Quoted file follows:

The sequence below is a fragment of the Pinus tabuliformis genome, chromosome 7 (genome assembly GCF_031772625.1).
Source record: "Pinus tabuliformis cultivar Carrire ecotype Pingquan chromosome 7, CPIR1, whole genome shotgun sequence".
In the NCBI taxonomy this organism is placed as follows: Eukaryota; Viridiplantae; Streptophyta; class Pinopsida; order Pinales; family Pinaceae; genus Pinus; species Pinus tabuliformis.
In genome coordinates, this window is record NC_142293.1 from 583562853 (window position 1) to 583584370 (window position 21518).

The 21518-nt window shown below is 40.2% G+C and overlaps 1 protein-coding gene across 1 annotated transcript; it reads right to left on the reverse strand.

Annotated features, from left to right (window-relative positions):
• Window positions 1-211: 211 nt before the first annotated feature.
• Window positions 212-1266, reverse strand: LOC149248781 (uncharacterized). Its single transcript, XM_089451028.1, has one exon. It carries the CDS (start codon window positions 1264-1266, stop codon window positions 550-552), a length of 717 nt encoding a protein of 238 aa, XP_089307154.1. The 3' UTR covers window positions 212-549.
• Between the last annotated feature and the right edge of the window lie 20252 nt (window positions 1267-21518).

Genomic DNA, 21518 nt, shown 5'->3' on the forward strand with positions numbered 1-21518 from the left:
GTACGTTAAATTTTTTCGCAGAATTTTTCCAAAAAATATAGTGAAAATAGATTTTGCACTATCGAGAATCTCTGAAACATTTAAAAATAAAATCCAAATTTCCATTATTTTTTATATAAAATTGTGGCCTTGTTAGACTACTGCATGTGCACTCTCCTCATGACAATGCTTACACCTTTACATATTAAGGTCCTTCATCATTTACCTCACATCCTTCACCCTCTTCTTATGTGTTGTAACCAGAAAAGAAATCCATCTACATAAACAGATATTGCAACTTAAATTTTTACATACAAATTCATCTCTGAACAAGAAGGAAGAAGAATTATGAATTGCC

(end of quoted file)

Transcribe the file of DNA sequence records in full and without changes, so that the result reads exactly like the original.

The sequence below is a fragment of the Pinus tabuliformis genome, chromosome 7 (genome assembly GCF_031772625.1).
Source record: "Pinus tabuliformis cultivar Carrire ecotype Pingquan chromosome 7, CPIR1, whole genome shotgun sequence".
In the NCBI taxonomy this organism is placed as follows: Eukaryota; Viridiplantae; Streptophyta; class Pinopsida; order Pinales; family Pinaceae; genus Pinus; species Pinus tabuliformis.
In genome coordinates, this window is record NC_142293.1 from 583562853 (window position 1) to 583584370 (window position 21518).

The 21518-nt window shown below is 40.2% G+C and overlaps 1 protein-coding gene across 1 annotated transcript; it reads right to left on the reverse strand.

Annotated features, from left to right (window-relative positions):
• Window positions 1-211: 211 nt before the first annotated feature.
• Window positions 212-1266, reverse strand: LOC149248781 (uncharacterized). Its single transcript, XM_089451028.1, has one exon. It carries the CDS (start codon window positions 1264-1266, stop codon window positions 550-552), a length of 717 nt encoding a protein of 238 aa, XP_089307154.1. The 3' UTR covers window positions 212-549.
• Between the last annotated feature and the right edge of the window lie 20252 nt (window positions 1267-21518).

Genomic DNA, 21518 nt, shown 5'->3' on the forward strand with positions numbered 1-21518 from the left:
GTACGTTAAATTTTTTCGCAGAATTTTTCCAAAAAATATAGTGAAAATAGATTTTGCACTATCGAGAATCTCTGAAACATTTAAAAATAAAATCCAAATTTCCATTATTTTTTATATAAAATTGTGGCCTTGTTAGACTACTGCATGTGCACTCTCCTCATGACAATGCTTACACCTTTACATATTAAGGTCCTTCATCATTTACCTCACATCCTTCACCCTCTTCTTATGTGTTGTAACCAGAAAAGAAATCCATCTACATAAACAGATATTGCAACTTAAATTTTTACATACAAATTCATCTCTGAACAAGAAGGAAGAAGAATTATGAATTGCC